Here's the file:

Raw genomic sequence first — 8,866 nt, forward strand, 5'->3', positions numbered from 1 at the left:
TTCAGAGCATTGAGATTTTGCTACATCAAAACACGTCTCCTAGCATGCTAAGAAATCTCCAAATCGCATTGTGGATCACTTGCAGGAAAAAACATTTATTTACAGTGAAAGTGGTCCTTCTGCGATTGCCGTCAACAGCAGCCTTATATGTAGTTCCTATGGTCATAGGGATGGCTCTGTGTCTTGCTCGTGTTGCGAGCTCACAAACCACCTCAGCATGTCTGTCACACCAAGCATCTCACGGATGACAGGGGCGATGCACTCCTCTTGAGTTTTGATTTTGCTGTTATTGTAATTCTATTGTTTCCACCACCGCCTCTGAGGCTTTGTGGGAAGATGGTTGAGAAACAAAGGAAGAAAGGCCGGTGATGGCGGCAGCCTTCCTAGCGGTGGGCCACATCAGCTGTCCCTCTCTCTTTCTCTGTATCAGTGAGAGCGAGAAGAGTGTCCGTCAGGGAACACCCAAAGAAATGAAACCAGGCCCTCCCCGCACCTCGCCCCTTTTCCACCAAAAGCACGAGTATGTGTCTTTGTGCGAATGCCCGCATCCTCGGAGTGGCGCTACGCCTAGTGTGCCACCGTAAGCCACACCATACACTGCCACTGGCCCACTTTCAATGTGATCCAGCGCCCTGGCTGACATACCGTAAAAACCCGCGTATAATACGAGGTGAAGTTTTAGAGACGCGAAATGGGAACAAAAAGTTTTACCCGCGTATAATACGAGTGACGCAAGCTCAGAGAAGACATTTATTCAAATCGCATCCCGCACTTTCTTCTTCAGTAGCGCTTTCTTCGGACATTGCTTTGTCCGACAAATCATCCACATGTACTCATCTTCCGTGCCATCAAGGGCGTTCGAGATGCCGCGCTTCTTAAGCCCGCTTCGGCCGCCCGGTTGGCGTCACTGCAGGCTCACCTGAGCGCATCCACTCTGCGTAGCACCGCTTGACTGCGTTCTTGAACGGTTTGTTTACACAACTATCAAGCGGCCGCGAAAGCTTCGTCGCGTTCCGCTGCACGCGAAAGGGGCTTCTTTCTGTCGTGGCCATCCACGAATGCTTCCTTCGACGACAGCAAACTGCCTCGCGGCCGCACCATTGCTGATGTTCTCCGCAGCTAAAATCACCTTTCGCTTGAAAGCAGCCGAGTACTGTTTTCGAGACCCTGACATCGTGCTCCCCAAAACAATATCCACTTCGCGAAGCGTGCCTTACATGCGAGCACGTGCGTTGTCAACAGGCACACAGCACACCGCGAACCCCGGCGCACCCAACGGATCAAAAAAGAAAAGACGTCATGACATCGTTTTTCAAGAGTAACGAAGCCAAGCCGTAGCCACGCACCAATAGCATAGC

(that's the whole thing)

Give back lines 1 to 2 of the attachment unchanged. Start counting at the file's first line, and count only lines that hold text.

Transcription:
Raw genomic sequence first — 8,866 nt, forward strand, 5'->3', positions numbered from 1 at the left:
TTCAGAGCATTGAGATTTTGCTACATCAAAACACGTCTCCTAGCATGCTAAGAAATCTCCAAATCGCATTGTGGATCACTTGCAGGAAAAAACATTTATTTACAGTGAAAGTGGTCCTTCTGCGATTGCCGTCAACAGCAGCCTTATATGTAGTTCCTATGGTCATAGGGATGGCTCTGTGTCTTGCTCGTGTTGCGAGCTCACAAACCACCTCAGCATGTCTGTCACACCAAGCATCTCACGGATGACAGGGGCGATGCACTCCTCTTGAGTTTTGATTTTGCTGTTATTGTAATTCTATTGTTTCCACCACCGCCTCTGAGGCTTTGTGGGAAGATGGTTGAGAAACAAAGGAAGAAAGGCCGGTGATGGCGGCAGCCTTCCTAGCGGTGGGCCACATCAGCTGTCCCTCTCTCTTTCTCTGTATCAGTGAGAGCGAGAAGAGTGTCCGTCAGGGAACACCCAAAGAAATGAAACCAGGCCCTCCCCGCACCTCGCCCCTTTTCCACCAAAAGCACGAGTATGTGTCTTTGTGCGAATGCCCGCATCCTCGGAGTGGCGCTACGCCTAGTGTGCCACCGTAAGCCACACCATACACTGCCACTGGCCCACTTTCAATGTGATCCAGCGCCCTGGCTGACATACCGTAAAAACCCGCGTATAATACGAGGTGAAGTTTTAGAGACGCGAAATGGGAACAAAAAGTTTTACCCGCGTATAATACGAGTGACGCAAGCTCAGAGAAGACATTTATTCAAATCGCATCCCGCACTTTCTTCTTCAGTAGCGCTTTCTTCGGACATTGCTTTGTCCGACAAATCATCCACATGTACTCATCTTCCGTGCCATCAAGGGCGTTCGAGATGCCGCGCTTCTTAAGCCCGCTTCGGCCGCCCGGTTGGCGTCACTGCAGGCTCACCTGAGCGCATCCACTCTGCGTAGCACCGCTTGACTGCGTTCTTGAACGGTTTGTTTACACAACTATCAAGCGGCCGCGAAAGCTTCGTCGCGTTCCGCTGCACGCGAAAGGGGCTTCTTTCTGTCGTGGCCATCCACGAATGCTTCCTTCGACGACAGCAAACTGCCTCGCGGCCGCACCATTGCTGATGTTCTCCGCAGCTAAAATCACCTTTCGCTTGAAAGCAGCCGAGTACTGTTTTCGAGACCCTGACATCGTGCTCCCCAAAACAATATCCACTTCGCGAAGCGTGCCTTACATGCGAGCACGTGCGTTGTCAACAGGCACACAGCACACCGCGAACCCCGGCGCACCCAACGGATCAAAAAAGAAAAGACGTCATGACATCGTTTTTCAAGAGTAACGAAGCCAAGCCGTAGCCACGCACCAATAGCATAGC